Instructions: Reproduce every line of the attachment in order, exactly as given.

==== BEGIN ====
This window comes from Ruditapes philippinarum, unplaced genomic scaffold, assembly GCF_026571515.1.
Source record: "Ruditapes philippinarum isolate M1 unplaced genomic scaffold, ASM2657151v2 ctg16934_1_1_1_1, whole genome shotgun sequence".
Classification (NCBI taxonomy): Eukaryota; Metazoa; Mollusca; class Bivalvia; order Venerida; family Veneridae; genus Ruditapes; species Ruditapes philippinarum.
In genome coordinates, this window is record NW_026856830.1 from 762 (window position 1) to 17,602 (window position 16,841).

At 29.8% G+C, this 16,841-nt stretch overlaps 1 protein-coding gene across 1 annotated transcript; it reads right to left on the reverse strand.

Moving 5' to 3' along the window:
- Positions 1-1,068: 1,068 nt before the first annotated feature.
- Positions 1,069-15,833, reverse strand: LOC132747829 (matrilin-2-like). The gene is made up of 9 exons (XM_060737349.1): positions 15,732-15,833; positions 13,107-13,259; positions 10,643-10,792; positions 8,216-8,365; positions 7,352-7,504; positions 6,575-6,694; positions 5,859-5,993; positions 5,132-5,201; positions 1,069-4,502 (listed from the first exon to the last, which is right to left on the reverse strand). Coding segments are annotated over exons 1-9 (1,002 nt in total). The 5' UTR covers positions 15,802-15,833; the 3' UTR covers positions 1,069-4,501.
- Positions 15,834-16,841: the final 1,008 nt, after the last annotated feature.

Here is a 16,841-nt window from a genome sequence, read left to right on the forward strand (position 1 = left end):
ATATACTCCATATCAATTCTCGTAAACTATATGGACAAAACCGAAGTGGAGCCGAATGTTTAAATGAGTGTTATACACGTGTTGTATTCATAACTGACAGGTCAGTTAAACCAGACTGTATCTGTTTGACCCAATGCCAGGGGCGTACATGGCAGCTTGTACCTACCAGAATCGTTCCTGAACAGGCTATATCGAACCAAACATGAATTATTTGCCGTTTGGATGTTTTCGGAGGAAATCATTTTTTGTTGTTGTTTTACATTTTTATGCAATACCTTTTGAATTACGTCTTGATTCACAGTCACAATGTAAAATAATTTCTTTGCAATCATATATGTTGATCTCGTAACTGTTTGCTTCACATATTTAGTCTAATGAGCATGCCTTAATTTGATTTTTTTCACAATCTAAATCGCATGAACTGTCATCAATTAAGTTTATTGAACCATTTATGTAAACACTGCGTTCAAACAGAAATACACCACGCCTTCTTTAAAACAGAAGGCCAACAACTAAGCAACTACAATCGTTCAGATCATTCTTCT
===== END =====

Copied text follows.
This window comes from Ruditapes philippinarum, unplaced genomic scaffold, assembly GCF_026571515.1.
Source record: "Ruditapes philippinarum isolate M1 unplaced genomic scaffold, ASM2657151v2 ctg16934_1_1_1_1, whole genome shotgun sequence".
Classification (NCBI taxonomy): Eukaryota; Metazoa; Mollusca; class Bivalvia; order Venerida; family Veneridae; genus Ruditapes; species Ruditapes philippinarum.
In genome coordinates, this window is record NW_026856830.1 from 762 (window position 1) to 17,602 (window position 16,841).

At 29.8% G+C, this 16,841-nt stretch overlaps 1 protein-coding gene across 1 annotated transcript; it reads right to left on the reverse strand.

Moving 5' to 3' along the window:
- Positions 1-1,068: 1,068 nt before the first annotated feature.
- Positions 1,069-15,833, reverse strand: LOC132747829 (matrilin-2-like). The gene is made up of 9 exons (XM_060737349.1): positions 15,732-15,833; positions 13,107-13,259; positions 10,643-10,792; positions 8,216-8,365; positions 7,352-7,504; positions 6,575-6,694; positions 5,859-5,993; positions 5,132-5,201; positions 1,069-4,502 (listed from the first exon to the last, which is right to left on the reverse strand). Coding segments are annotated over exons 1-9 (1,002 nt in total). The 5' UTR covers positions 15,802-15,833; the 3' UTR covers positions 1,069-4,501.
- Positions 15,834-16,841: the final 1,008 nt, after the last annotated feature.

Here is a 16,841-nt window from a genome sequence, read left to right on the forward strand (position 1 = left end):
ATATACTCCATATCAATTCTCGTAAACTATATGGACAAAACCGAAGTGGAGCCGAATGTTTAAATGAGTGTTATACACGTGTTGTATTCATAACTGACAGGTCAGTTAAACCAGACTGTATCTGTTTGACCCAATGCCAGGGGCGTACATGGCAGCTTGTACCTACCAGAATCGTTCCTGAACAGGCTATATCGAACCAAACATGAATTATTTGCCGTTTGGATGTTTTCGGAGGAAATCATTTTTTGTTGTTGTTTTACATTTTTATGCAATACCTTTTGAATTACGTCTTGATTCACAGTCACAATGTAAAATAATTTCTTTGCAATCATATATGTTGATCTCGTAACTGTTTGCTTCACATATTTAGTCTAATGAGCATGCCTTAATTTGATTTTTTTCACAATCTAAATCGCATGAACTGTCATCAATTAAGTTTATTGAACCATTTATGTAAACACTGCGTTCAAACAGAAATACACCACGCCTTCTTTAAAACAGAAGGCCAACAACTAAGCAACTACAATCGTTCAGATCATTCTTCT